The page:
Posted at 16:20:08 by Paul Fox | Permalink
  execve() syscall for 2.6.9 kernel Sunday, 19 April 2009  
I have a version of dtrace which works for execve() on 2.6.9 (64-bit) kernel, but its kinda ugly, and it breaks the code in systrace.c. I've put up a private build (dtrace-tmp.tar.bz2) which people should ignore. These private builds are works-in-progress for my own benefit, and should await a proper dated release.

Why is it ugly? Well, some syscalls, like execve() wants a copy of the "struct pt_regs" on the stack as an arg (not a pointer, but the actual invoking struct). This is different from the later kernels when pt_regs *is* a pointer.

This shouldnt be a problem, but the C language (even with asm()) makes it difficult to get the stack in the right place, reasonably portably.

The big area of difficulty is knowing what happened from 2.6.9 to 2.6.27 or so - at some point the calling sequence (and syscall assembler wrapper changed), and I can only really test/validate with the kernels to hand.

I'll look at my code more to determine how to normalise/factorise it so that I dont have to have lots of code for each kernel release.

(I havent looked at 32-bit 2.6.9 kernels yet).

Strange how some things are cleaner in 32-bit kernels, and cleaner in 64-bit ones.

Posted at 22:25:35 by Paul Fox | Permalink
  dtrace progress for 2.6.9 (AS4 kernel) Thursday, 16 April 2009  
Although AS4 is an old release of the system, its instructive to build for this platform. This was always the driving force for dtrace for linux.

In taking the more-or-less working dtrace for 2.6.27 Ubuntu, and trying it on this old kernel lead to a lot of head scratching, kernel hangs, and even exposing horrible bugs in VMWare Server (1.0.8).

First, VMWares bugs: occasionally, when reverting a snapshot, I would find one or more of my virtual disk slices as owned by 'root', and not me. Bizarre, but have to chown them to allow my reverts to work.

Also, occasionally the kernel would power off the VM and even give rise to situations where I cannot revert a snapshot.

Worse and strange. Having done a revert, I would occasionally find my ssh login session, complete with CRiSP edit session "unreverted", i.e. I could carry on editing despite having reverted a snapshot. This is really horrible and exposes potential issues with VMware.

I dont mind - VMware has boosted my productivity enormously and avoid many long winded reboots, and I still love it.

Back to dtrace on 2.6.9: 2.6.9 is a strange world. Some kernel calls are missing, and the kernel is more delicate when the API contracts are broken, leading to panics and other strangeness. This is good - its helping to refine the source code, help me track some memleaks and device leads when loading/unloading the driver, and generally giving the code a good cook-in (or kick-in).

I have some issues to resolve, e.g. FBT not quite there (hope to fix that this evening), and the odd syscalls (clone/fork/execve/etc) have different calling arrangements compared to 2.6.2*, but then, thats my fault because of the way I had to do this, but at least I know whats involved. Plus timers need to be made to work (no hrtimer's in 2.6.9).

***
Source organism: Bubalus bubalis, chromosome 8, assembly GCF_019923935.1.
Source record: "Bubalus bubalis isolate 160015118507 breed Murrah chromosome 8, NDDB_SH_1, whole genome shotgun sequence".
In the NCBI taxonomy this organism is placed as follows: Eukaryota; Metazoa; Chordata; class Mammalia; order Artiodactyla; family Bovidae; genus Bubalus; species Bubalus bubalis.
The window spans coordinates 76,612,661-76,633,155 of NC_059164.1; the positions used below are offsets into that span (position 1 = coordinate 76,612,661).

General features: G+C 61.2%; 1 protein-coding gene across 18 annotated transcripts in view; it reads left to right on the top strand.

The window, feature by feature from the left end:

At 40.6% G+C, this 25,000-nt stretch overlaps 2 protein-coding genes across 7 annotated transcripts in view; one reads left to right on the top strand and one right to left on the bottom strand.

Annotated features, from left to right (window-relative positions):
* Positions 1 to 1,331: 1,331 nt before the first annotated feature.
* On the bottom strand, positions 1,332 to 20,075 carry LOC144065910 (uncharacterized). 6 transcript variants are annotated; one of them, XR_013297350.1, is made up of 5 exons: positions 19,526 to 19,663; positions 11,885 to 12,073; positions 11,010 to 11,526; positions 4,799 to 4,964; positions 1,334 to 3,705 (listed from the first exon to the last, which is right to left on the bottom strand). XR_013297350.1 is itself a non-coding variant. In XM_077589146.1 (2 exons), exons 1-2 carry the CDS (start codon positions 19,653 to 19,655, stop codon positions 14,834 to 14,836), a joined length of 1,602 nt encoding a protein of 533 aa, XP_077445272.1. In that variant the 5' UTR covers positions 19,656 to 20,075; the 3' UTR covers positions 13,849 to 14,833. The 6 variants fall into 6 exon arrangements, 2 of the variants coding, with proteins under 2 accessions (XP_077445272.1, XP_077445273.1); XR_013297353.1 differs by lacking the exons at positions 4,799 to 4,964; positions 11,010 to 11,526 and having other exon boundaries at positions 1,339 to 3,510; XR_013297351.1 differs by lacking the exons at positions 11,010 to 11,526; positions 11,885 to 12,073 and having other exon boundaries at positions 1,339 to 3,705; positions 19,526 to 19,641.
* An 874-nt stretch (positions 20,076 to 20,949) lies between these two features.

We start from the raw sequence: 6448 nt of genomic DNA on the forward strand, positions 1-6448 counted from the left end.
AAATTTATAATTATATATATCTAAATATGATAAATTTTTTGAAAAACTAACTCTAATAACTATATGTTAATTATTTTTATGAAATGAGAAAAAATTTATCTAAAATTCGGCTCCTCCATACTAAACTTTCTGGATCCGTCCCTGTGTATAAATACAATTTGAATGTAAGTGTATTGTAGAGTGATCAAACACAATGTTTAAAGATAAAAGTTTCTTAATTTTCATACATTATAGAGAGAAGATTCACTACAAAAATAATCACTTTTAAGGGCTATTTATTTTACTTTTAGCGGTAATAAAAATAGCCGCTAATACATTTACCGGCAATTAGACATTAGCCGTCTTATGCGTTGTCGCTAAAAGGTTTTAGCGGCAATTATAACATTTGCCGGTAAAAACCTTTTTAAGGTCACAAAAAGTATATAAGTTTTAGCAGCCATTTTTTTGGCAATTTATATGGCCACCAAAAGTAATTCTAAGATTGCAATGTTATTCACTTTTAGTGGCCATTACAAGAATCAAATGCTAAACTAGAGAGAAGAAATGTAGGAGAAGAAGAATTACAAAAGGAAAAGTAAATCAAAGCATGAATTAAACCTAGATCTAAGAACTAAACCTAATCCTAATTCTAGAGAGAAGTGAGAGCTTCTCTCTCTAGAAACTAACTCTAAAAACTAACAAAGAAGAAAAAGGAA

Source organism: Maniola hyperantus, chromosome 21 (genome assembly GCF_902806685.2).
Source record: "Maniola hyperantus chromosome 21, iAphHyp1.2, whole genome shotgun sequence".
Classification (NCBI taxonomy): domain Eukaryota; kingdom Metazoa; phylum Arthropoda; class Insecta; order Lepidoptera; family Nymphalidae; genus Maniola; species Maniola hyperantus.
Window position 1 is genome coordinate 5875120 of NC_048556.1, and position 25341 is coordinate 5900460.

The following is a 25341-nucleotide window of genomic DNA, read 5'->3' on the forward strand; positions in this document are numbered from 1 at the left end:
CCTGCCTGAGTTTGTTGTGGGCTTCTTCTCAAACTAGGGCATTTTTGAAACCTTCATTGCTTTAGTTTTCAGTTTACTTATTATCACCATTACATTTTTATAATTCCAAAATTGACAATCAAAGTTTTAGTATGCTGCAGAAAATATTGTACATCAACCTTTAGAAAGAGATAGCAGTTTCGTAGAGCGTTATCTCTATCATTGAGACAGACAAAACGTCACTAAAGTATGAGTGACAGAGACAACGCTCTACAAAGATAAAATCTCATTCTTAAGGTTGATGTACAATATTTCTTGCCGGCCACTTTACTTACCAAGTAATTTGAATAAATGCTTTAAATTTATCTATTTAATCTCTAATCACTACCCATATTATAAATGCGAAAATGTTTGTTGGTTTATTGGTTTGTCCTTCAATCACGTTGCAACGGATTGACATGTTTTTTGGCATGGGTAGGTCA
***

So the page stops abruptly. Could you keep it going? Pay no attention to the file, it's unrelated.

So, for those of you who have tried/failed on 2.6.10+ kernels, these issues may explain the peculiarities.

I'm not tracking the major technical changes from one release to another - only my memory serves to help remind me that things have changed, but theres too many kernels to keep track of and easier to work with extremes - very old and very new kernels - to avoid bad coding or lack of portability.

More later.

Posted at 21:00:01 by Paul Fox | Permalink
  fbt now fixed Monday, 13 April 2009  
$ dtrace -n fbt:::

now works, after guaranteeing I am at the head of the INT3 notifier chain. The kernel API wont let us do this, but by hand-manipulating the list mens we are at the front. (New 20090413 release for download available).

Just dont turn on driver printk() tracing if you are looking at fbt as you could hit the same issue. May need to provide a mechanism to semi-toxic the functions we rely on to debug stuff in the future.

Made a submission to for dtrace, to see if we can get more interest and pick up on the project.

Posted at 11:03:51 by Paul Fox | Permalink
  FBT and the double fault Monday, 13 April 2009  
I wrote recently about some issues if you enable all fbt probes at once:
$ dtrace -n fbt:::

This appears to work on 32-bit but on 64-bit we hit an issue - most likely due to reentrancy. The notifier chain we sit on for the INT3 traps is also used by kprobes (and some other kernel code). This means when a trap occurs, we all get called, with a chance to handle it if it is ours, or pass it on if it is not.

The problem here is "who gets called first?". kprobes wants to go first, but thats a problem since if we are tracing a function kprobes uses, then we get infinite recursion.

Actually, we dont get infinite recursion, because there is a lock in the notifier chain code, and it blocks on itself: result == hung kernel.

Ideally, we should go first, and am experimenting with that approach. We shouldnt be calling anything from probe context which in turn is being probed, else we have the reentrancy issue.

One has to be careful marking certain funcions as toxic, e.g. printk() (which I use for debugging) since that would preclude putting useful probes on these kinds of functions.

The alternate solution I am trying is to take over the INT3 interrupt vector and avoid some kernel code aspects. This is potentially problematic in getting the interrupt code to work so it plays nicely with other citizens (and maybe subject to kernel-isms too).

Stay tuned.

(At the same time as this, I am getting the freetype code in CRiSP to work - it works, but its not visible in the setup menus; I'll detail this more later).

Posted at 09:44:11 by Paul Fox | Permalink
  CRiSP v9.4.1 Sunday, 12 April 2009  
I'm going to release a new version of CRiSP this weekend, and update the version number. (People will need to get a new license - its been 18+ months since 9.3 came out).